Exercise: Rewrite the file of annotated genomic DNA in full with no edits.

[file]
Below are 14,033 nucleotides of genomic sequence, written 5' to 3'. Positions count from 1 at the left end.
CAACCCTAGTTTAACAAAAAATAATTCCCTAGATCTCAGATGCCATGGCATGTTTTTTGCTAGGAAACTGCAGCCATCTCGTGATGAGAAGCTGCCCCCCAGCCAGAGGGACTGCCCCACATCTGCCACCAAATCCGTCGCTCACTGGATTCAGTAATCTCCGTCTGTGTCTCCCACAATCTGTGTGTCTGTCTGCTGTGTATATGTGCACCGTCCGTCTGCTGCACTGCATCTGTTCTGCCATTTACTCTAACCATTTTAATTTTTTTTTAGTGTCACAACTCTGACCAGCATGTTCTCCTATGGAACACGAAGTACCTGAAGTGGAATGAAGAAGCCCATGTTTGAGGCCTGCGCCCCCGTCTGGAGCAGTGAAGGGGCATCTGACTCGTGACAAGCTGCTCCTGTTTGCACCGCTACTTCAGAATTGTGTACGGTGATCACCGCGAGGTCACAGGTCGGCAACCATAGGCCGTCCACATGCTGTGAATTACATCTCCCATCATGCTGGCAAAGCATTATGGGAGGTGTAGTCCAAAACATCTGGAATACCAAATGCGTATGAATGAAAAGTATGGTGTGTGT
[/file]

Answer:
Below are 14,033 nucleotides of genomic sequence, written 5' to 3'. Positions count from 1 at the left end.
CAACCCTAGTTTAACAAAAAATAATTCCCTAGATCTCAGATGCCATGGCATGTTTTTTGCTAGGAAACTGCAGCCATCTCGTGATGAGAAGCTGCCCCCCAGCCAGAGGGACTGCCCCACATCTGCCACCAAATCCGTCGCTCACTGGATTCAGTAATCTCCGTCTGTGTCTCCCACAATCTGTGTGTCTGTCTGCTGTGTATATGTGCACCGTCCGTCTGCTGCACTGCATCTGTTCTGCCATTTACTCTAACCATTTTAATTTTTTTTTAGTGTCACAACTCTGACCAGCATGTTCTCCTATGGAACACGAAGTACCTGAAGTGGAATGAAGAAGCCCATGTTTGAGGCCTGCGCCCCCGTCTGGAGCAGTGAAGGGGCATCTGACTCGTGACAAGCTGCTCCTGTTTGCACCGCTACTTCAGAATTGTGTACGGTGATCACCGCGAGGTCACAGGTCGGCAACCATAGGCCGTCCACATGCTGTGAATTACATCTCCCATCATGCTGGCAAAGCATTATGGGAGGTGTAGTCCAAAACATCTGGAATACCAAATGCGTATGAATGAAAAGTATGGTGTGTGT